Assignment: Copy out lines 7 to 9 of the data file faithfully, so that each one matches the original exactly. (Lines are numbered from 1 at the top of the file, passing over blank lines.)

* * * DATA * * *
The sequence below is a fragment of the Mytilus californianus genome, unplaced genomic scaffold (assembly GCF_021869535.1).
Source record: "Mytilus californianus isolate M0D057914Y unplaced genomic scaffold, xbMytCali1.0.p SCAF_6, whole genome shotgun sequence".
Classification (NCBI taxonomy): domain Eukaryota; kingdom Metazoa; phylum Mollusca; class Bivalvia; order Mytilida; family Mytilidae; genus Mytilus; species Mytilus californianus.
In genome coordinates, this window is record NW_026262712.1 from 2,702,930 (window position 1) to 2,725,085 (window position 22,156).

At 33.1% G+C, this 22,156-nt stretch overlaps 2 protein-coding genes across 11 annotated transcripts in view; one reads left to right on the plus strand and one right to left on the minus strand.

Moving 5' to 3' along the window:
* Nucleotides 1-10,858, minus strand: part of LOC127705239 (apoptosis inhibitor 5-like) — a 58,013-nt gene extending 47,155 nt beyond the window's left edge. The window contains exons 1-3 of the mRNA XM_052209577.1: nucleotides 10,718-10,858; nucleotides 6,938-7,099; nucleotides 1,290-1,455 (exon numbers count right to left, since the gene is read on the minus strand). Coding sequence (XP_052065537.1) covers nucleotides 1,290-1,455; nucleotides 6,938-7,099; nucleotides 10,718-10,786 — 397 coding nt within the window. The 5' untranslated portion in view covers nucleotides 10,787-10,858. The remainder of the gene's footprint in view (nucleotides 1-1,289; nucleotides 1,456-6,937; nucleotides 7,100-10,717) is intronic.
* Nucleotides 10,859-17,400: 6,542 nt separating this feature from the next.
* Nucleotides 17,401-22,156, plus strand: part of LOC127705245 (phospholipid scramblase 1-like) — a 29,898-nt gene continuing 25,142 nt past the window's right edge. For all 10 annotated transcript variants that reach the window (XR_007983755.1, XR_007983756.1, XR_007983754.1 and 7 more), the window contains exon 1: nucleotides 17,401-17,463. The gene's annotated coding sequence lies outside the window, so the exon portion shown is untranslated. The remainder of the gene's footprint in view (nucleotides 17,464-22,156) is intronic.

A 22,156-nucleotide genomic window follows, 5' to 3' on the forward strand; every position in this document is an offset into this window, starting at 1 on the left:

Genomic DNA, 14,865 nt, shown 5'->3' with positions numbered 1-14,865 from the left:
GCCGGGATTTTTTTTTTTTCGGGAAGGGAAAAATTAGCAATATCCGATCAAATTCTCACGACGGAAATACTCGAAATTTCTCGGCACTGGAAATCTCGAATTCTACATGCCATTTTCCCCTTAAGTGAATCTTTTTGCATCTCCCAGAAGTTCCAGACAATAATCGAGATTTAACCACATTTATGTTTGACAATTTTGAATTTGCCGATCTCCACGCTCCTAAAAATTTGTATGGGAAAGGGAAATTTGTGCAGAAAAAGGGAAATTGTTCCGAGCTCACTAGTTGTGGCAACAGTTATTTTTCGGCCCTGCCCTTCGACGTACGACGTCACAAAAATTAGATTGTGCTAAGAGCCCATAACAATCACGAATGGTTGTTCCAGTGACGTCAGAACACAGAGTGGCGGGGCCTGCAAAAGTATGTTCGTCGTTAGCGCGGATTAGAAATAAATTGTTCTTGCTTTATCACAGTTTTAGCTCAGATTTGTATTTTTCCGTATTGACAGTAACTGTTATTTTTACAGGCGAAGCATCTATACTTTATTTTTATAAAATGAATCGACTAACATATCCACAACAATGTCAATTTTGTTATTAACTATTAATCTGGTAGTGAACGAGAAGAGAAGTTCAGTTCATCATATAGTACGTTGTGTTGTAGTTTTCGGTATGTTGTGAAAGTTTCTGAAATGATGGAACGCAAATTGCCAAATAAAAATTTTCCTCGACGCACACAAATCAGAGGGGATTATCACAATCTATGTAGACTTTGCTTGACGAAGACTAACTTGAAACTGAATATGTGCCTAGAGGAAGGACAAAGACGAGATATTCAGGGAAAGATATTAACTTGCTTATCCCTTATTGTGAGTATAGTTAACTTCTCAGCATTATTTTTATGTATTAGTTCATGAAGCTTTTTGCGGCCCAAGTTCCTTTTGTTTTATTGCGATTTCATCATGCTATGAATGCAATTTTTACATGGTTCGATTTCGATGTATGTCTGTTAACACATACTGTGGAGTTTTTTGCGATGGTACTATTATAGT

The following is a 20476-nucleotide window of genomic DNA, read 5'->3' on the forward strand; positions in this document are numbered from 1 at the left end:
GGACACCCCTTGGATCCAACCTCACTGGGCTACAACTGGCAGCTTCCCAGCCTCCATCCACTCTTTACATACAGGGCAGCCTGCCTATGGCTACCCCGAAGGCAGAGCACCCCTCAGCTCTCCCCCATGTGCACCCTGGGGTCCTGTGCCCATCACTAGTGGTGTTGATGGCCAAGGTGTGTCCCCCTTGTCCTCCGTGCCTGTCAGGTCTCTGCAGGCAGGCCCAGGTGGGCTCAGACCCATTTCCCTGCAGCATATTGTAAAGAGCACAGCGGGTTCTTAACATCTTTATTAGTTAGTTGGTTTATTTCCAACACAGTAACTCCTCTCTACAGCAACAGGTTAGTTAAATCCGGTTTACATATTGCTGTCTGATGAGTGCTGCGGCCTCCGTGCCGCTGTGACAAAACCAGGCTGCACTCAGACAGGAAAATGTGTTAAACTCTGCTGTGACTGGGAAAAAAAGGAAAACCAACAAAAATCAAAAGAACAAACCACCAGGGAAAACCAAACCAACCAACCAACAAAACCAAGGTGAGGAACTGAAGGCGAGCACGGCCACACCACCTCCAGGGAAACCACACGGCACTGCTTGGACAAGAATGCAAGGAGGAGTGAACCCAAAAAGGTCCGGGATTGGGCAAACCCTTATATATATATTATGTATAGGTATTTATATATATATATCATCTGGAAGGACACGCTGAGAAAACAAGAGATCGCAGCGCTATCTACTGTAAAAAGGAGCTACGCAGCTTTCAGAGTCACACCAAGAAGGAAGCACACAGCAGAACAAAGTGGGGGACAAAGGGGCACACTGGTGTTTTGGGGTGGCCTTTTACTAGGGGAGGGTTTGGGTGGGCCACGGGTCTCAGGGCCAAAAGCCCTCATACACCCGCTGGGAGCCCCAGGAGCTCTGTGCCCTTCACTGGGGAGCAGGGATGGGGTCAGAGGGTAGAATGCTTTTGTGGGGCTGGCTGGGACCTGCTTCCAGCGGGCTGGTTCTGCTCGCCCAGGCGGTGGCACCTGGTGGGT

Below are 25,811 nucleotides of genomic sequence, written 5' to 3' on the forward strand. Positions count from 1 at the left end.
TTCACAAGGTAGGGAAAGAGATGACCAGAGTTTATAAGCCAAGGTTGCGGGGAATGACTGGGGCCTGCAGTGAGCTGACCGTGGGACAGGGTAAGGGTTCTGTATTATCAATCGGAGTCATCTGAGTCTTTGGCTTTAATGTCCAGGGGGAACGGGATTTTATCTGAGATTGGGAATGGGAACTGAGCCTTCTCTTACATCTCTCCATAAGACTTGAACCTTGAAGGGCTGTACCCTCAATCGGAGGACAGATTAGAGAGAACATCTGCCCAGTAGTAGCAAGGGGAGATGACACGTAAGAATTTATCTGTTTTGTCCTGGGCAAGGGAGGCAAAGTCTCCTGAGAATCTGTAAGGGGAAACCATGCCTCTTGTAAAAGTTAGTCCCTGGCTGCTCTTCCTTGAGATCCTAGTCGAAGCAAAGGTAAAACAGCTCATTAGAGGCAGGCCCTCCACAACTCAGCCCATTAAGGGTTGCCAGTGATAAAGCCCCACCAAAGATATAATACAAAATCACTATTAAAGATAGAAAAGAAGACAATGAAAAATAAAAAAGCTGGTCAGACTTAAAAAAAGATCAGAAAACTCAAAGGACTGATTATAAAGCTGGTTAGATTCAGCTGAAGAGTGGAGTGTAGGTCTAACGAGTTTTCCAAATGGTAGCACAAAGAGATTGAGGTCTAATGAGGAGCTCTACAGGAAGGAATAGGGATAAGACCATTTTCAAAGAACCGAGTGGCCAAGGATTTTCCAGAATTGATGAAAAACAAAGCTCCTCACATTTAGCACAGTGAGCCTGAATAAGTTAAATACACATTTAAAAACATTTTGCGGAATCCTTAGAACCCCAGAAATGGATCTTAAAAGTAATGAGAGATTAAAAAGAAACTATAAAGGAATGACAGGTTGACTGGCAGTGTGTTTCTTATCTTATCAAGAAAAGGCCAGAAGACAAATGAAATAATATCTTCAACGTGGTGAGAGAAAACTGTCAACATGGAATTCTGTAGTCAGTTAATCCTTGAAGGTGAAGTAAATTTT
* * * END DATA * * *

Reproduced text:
* Nucleotides 1-10,858, minus strand: part of LOC127705239 (apoptosis inhibitor 5-like) — a 58,013-nt gene extending 47,155 nt beyond the window's left edge. The window contains exons 1-3 of the mRNA XM_052209577.1: nucleotides 10,718-10,858; nucleotides 6,938-7,099; nucleotides 1,290-1,455 (exon numbers count right to left, since the gene is read on the minus strand). Coding sequence (XP_052065537.1) covers nucleotides 1,290-1,455; nucleotides 6,938-7,099; nucleotides 10,718-10,786 — 397 coding nt within the window. The 5' untranslated portion in view covers nucleotides 10,787-10,858. The remainder of the gene's footprint in view (nucleotides 1-1,289; nucleotides 1,456-6,937; nucleotides 7,100-10,717) is intronic.
* Nucleotides 10,859-17,400: 6,542 nt separating this feature from the next.
* Nucleotides 17,401-22,156, plus strand: part of LOC127705245 (phospholipid scramblase 1-like) — a 29,898-nt gene continuing 25,142 nt past the window's right edge. For all 10 annotated transcript variants that reach the window (XR_007983755.1, XR_007983756.1, XR_007983754.1 and 7 more), the window contains exon 1: nucleotides 17,401-17,463. The gene's annotated coding sequence lies outside the window, so the exon portion shown is untranslated. The remainder of the gene's footprint in view (nucleotides 17,464-22,156) is intronic.